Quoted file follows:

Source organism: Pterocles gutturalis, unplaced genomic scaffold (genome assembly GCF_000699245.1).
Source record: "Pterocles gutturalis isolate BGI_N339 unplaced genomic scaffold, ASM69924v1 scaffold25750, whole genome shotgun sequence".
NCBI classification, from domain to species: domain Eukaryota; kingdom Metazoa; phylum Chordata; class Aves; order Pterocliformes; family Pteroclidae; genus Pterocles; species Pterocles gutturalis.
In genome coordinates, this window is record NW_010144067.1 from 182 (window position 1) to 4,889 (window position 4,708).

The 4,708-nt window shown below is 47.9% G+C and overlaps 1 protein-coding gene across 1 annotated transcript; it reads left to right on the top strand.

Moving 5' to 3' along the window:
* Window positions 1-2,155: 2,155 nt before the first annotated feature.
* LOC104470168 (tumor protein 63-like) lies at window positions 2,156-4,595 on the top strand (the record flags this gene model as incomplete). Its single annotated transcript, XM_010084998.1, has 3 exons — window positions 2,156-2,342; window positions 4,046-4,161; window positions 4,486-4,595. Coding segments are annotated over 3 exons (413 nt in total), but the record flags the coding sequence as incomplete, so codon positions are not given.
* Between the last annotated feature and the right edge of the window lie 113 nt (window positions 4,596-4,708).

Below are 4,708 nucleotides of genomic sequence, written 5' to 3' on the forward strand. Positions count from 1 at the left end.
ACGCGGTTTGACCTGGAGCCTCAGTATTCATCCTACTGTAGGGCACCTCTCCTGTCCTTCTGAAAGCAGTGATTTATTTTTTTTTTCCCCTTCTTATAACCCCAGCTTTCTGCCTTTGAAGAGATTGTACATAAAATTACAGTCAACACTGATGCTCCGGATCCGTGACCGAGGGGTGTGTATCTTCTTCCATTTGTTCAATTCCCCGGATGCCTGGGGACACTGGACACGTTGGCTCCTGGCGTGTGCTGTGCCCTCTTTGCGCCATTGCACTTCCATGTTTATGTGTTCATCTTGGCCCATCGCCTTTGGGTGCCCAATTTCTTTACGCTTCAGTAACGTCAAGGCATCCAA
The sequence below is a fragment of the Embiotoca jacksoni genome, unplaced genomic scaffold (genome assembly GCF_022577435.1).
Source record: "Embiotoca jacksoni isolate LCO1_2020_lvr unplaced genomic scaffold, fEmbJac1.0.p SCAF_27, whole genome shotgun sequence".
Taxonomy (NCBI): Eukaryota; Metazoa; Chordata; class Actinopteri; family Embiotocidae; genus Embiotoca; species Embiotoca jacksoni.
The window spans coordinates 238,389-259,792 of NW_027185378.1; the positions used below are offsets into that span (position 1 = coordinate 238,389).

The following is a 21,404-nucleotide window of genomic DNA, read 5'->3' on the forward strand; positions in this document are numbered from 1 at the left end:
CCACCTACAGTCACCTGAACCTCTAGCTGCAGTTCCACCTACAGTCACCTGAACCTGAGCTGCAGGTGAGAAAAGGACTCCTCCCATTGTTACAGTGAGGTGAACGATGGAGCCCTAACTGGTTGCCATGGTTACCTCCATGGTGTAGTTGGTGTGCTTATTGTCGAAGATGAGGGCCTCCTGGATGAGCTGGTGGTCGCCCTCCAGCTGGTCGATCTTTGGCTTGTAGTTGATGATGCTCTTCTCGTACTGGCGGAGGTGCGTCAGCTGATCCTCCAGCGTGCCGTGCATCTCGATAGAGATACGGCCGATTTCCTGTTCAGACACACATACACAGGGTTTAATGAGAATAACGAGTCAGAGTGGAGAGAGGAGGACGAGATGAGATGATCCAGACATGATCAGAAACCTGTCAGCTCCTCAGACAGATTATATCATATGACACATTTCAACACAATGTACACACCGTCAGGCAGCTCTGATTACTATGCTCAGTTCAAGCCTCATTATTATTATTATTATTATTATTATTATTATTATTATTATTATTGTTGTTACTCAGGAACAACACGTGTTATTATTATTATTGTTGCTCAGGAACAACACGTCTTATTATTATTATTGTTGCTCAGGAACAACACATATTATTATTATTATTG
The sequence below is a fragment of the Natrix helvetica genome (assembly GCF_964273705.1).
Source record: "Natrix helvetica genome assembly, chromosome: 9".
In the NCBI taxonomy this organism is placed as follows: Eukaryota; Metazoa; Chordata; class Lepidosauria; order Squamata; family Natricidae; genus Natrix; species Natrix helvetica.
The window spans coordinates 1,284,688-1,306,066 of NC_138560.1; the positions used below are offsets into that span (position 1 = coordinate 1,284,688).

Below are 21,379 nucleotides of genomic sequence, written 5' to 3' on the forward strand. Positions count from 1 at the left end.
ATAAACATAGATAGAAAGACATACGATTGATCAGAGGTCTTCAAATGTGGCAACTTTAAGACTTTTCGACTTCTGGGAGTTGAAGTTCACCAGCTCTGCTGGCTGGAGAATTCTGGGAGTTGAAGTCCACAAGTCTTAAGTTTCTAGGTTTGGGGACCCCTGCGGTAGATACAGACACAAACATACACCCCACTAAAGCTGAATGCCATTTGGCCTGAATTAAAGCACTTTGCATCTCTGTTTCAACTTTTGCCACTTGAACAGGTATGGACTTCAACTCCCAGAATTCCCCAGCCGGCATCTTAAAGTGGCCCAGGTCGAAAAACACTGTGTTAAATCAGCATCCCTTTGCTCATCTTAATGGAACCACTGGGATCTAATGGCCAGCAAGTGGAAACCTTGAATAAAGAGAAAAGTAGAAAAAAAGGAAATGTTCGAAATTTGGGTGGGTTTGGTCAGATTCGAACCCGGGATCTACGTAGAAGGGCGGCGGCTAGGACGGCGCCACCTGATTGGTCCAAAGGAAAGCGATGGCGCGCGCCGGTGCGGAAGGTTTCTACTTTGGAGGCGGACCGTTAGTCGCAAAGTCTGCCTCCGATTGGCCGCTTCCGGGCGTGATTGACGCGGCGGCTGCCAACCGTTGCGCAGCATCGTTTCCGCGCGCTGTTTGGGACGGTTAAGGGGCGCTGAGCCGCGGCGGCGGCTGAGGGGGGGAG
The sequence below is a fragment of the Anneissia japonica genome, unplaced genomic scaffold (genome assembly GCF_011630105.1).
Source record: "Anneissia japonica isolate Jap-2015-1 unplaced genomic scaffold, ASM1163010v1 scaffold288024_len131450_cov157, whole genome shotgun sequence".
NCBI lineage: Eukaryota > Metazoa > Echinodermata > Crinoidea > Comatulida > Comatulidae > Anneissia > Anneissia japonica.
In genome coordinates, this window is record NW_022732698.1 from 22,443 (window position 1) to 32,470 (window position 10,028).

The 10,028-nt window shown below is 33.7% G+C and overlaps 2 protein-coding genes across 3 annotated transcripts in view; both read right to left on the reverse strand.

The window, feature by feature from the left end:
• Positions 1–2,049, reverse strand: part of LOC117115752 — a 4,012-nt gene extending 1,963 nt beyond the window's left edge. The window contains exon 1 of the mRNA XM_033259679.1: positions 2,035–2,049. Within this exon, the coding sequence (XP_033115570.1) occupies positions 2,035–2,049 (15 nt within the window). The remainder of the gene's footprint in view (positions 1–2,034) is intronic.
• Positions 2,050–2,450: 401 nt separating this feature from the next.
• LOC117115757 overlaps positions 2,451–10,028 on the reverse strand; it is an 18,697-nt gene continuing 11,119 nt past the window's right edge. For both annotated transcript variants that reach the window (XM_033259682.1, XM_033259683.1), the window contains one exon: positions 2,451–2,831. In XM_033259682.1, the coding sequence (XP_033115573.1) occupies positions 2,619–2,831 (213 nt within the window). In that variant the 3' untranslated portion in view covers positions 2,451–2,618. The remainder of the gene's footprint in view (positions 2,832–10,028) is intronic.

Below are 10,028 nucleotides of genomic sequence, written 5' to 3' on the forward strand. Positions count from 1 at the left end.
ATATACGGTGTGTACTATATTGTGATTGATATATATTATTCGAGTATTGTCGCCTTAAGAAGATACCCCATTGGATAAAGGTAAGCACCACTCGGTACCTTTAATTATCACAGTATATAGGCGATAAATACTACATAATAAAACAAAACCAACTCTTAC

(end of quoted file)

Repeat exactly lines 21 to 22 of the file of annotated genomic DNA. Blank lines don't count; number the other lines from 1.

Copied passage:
The window spans coordinates 1,284,688-1,306,066 of NC_138560.1; the positions used below are offsets into that span (position 1 = coordinate 1,284,688).

Below are 21,379 nucleotides of genomic sequence, written 5' to 3' on the forward strand. Positions count from 1 at the left end.